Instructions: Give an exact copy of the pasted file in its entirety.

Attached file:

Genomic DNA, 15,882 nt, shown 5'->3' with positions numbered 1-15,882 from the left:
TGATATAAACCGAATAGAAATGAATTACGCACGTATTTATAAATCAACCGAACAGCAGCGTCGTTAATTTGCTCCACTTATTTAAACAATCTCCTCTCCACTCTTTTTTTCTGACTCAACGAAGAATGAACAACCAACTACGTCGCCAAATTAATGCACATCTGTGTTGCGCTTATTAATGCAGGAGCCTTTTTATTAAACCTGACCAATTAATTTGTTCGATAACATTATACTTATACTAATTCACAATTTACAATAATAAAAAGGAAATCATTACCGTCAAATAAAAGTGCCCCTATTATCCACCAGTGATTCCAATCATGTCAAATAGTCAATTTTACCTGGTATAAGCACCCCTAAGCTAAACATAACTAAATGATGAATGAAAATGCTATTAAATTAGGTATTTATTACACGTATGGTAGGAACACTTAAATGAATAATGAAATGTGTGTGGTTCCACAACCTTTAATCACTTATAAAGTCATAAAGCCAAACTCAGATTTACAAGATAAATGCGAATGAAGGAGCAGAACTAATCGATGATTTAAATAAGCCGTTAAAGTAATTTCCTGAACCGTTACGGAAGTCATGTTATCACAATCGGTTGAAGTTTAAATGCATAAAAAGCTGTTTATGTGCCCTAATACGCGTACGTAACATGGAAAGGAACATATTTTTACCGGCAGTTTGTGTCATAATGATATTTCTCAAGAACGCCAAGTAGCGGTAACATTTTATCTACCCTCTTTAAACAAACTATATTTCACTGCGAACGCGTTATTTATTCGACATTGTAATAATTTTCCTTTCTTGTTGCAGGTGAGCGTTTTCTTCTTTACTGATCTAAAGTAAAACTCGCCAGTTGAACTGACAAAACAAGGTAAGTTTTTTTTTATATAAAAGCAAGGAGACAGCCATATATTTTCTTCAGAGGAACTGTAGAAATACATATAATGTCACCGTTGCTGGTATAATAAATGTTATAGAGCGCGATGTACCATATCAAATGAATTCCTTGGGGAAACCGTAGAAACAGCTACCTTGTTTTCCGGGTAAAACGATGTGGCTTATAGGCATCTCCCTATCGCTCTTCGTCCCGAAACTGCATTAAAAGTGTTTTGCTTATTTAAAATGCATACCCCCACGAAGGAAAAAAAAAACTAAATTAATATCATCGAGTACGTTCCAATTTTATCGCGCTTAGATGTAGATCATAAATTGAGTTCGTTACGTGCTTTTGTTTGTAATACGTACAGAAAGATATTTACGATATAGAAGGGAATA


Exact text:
Genomic DNA, 15,882 nt, shown 5'->3' with positions numbered 1-15,882 from the left:
TGATATAAACCGAATAGAAATGAATTACGCACGTATTTATAAATCAACCGAACAGCAGCGTCGTTAATTTGCTCCACTTATTTAAACAATCTCCTCTCCACTCTTTTTTTCTGACTCAACGAAGAATGAACAACCAACTACGTCGCCAAATTAATGCACATCTGTGTTGCGCTTATTAATGCAGGAGCCTTTTTATTAAACCTGACCAATTAATTTGTTCGATAACATTATACTTATACTAATTCACAATTTACAATAATAAAAAGGAAATCATTACCGTCAAATAAAAGTGCCCCTATTATCCACCAGTGATTCCAATCATGTCAAATAGTCAATTTTACCTGGTATAAGCACCCCTAAGCTAAACATAACTAAATGATGAATGAAAATGCTATTAAATTAGGTATTTATTACACGTATGGTAGGAACACTTAAATGAATAATGAAATGTGTGTGGTTCCACAACCTTTAATCACTTATAAAGTCATAAAGCCAAACTCAGATTTACAAGATAAATGCGAATGAAGGAGCAGAACTAATCGATGATTTAAATAAGCCGTTAAAGTAATTTCCTGAACCGTTACGGAAGTCATGTTATCACAATCGGTTGAAGTTTAAATGCATAAAAAGCTGTTTATGTGCCCTAATACGCGTACGTAACATGGAAAGGAACATATTTTTACCGGCAGTTTGTGTCATAATGATATTTCTCAAGAACGCCAAGTAGCGGTAACATTTTATCTACCCTCTTTAAACAAACTATATTTCACTGCGAACGCGTTATTTATTCGACATTGTAATAATTTTCCTTTCTTGTTGCAGGTGAGCGTTTTCTTCTTTACTGATCTAAAGTAAAACTCGCCAGTTGAACTGACAAAACAAGGTAAGTTTTTTTTTATATAAAAGCAAGGAGACAGCCATATATTTTCTTCAGAGGAACTGTAGAAATACATATAATGTCACCGTTGCTGGTATAATAAATGTTATAGAGCGCGATGTACCATATCAAATGAATTCCTTGGGGAAACCGTAGAAACAGCTACCTTGTTTTCCGGGTAAAACGATGTGGCTTATAGGCATCTCCCTATCGCTCTTCGTCCCGAAACTGCATTAAAAGTGTTTTGCTTATTTAAAATGCATACCCCCACGAAGGAAAAAAAAAACTAAATTAATATCATCGAGTACGTTCCAATTTTATCGCGCTTAGATGTAGATCATAAATTGAGTTCGTTACGTGCTTTTGTTTGTAATACGTACAGAAAGATATTTACGATATAGAAGGGAATA